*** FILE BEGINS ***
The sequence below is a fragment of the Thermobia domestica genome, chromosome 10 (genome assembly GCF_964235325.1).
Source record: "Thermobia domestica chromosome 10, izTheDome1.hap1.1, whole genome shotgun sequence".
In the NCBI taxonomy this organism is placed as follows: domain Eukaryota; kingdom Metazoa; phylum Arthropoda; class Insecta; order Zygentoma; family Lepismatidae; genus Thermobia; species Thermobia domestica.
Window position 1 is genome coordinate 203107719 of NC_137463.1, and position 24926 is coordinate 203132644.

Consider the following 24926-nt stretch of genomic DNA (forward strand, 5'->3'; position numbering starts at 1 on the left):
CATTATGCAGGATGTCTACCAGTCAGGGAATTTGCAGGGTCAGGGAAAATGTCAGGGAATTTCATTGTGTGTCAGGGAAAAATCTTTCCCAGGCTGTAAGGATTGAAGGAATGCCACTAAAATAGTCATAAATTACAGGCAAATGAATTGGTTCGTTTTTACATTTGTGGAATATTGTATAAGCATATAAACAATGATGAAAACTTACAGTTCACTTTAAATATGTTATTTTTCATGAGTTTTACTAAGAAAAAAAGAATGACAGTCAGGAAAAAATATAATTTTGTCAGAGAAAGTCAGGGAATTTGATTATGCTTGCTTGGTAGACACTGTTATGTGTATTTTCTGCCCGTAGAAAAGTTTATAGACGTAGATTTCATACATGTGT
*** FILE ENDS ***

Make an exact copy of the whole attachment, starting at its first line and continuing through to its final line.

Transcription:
The sequence below is a fragment of the Thermobia domestica genome, chromosome 10 (genome assembly GCF_964235325.1).
Source record: "Thermobia domestica chromosome 10, izTheDome1.hap1.1, whole genome shotgun sequence".
In the NCBI taxonomy this organism is placed as follows: domain Eukaryota; kingdom Metazoa; phylum Arthropoda; class Insecta; order Zygentoma; family Lepismatidae; genus Thermobia; species Thermobia domestica.
Window position 1 is genome coordinate 203107719 of NC_137463.1, and position 24926 is coordinate 203132644.

Consider the following 24926-nt stretch of genomic DNA (forward strand, 5'->3'; position numbering starts at 1 on the left):
CATTATGCAGGATGTCTACCAGTCAGGGAATTTGCAGGGTCAGGGAAAATGTCAGGGAATTTCATTGTGTGTCAGGGAAAAATCTTTCCCAGGCTGTAAGGATTGAAGGAATGCCACTAAAATAGTCATAAATTACAGGCAAATGAATTGGTTCGTTTTTACATTTGTGGAATATTGTATAAGCATATAAACAATGATGAAAACTTACAGTTCACTTTAAATATGTTATTTTTCATGAGTTTTACTAAGAAAAAAAGAATGACAGTCAGGAAAAAATATAATTTTGTCAGAGAAAGTCAGGGAATTTGATTATGCTTGCTTGGTAGACACTGTTATGTGTATTTTCTGCCCGTAGAAAAGTTTATAGACGTAGATTTCATACATGTGT